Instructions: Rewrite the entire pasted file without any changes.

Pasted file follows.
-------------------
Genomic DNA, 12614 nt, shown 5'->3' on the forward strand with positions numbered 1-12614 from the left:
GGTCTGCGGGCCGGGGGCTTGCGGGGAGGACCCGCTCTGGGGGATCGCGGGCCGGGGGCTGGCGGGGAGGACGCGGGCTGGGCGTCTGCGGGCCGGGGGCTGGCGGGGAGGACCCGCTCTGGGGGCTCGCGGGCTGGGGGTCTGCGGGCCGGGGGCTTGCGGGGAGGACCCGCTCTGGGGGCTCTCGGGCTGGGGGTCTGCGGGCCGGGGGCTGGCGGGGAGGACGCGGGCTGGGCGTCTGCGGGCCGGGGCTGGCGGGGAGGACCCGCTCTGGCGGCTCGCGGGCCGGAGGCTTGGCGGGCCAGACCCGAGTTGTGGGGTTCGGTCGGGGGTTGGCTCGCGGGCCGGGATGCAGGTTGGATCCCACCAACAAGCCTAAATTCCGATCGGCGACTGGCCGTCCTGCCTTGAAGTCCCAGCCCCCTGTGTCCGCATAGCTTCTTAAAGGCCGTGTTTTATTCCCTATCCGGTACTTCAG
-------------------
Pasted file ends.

Genomic DNA, 12614 nt, shown 5'->3' on the forward strand with positions numbered 1-12614 from the left:
GGTCTGCGGGCCGGGGGCTTGCGGGGAGGACCCGCTCTGGGGGATCGCGGGCCGGGGGCTGGCGGGGAGGACGCGGGCTGGGCGTCTGCGGGCCGGGGGCTGGCGGGGAGGACCCGCTCTGGGGGCTCGCGGGCTGGGGGTCTGCGGGCCGGGGGCTTGCGGGGAGGACCCGCTCTGGGGGCTCTCGGGCTGGGGGTCTGCGGGCCGGGGGCTGGCGGGGAGGACGCGGGCTGGGCGTCTGCGGGCCGGGGCTGGCGGGGAGGACCCGCTCTGGCGGCTCGCGGGCCGGAGGCTTGGCGGGCCAGACCCGAGTTGTGGGGTTCGGTCGGGGGTTGGCTCGCGGGCCGGGATGCAGGTTGGATCCCACCAACAAGCCTAAATTCCGATCGGCGACTGGCCGTCCTGCCTTGAAGTCCCAGCCCCCTGTGTCCGCATAGCTTCTTAAAGGCCGTGTTTTATTCCCTATCCGGTACTTCAG